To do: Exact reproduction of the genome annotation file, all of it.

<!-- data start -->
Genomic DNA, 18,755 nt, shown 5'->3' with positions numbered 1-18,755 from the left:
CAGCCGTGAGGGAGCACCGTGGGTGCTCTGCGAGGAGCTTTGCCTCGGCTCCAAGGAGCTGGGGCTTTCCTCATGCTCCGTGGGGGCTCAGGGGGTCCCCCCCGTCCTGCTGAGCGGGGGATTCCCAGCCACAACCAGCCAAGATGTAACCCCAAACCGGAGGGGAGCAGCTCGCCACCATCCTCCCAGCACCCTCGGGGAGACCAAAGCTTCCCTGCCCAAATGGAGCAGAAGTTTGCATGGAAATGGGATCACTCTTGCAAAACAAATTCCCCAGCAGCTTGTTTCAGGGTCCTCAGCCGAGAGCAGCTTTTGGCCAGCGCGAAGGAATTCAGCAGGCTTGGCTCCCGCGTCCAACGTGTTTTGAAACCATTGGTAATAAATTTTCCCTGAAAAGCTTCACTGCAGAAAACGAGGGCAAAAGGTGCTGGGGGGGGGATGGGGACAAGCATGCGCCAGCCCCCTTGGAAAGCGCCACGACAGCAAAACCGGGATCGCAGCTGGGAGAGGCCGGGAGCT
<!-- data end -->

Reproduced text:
Genomic DNA, 18,755 nt, shown 5'->3' with positions numbered 1-18,755 from the left:
CAGCCGTGAGGGAGCACCGTGGGTGCTCTGCGAGGAGCTTTGCCTCGGCTCCAAGGAGCTGGGGCTTTCCTCATGCTCCGTGGGGGCTCAGGGGGTCCCCCCCGTCCTGCTGAGCGGGGGATTCCCAGCCACAACCAGCCAAGATGTAACCCCAAACCGGAGGGGAGCAGCTCGCCACCATCCTCCCAGCACCCTCGGGGAGACCAAAGCTTCCCTGCCCAAATGGAGCAGAAGTTTGCATGGAAATGGGATCACTCTTGCAAAACAAATTCCCCAGCAGCTTGTTTCAGGGTCCTCAGCCGAGAGCAGCTTTTGGCCAGCGCGAAGGAATTCAGCAGGCTTGGCTCCCGCGTCCAACGTGTTTTGAAACCATTGGTAATAAATTTTCCCTGAAAAGCTTCACTGCAGAAAACGAGGGCAAAAGGTGCTGGGGGGGGGATGGGGACAAGCATGCGCCAGCCCCCTTGGAAAGCGCCACGACAGCAAAACCGGGATCGCAGCTGGGAGAGGCCGGGAGCT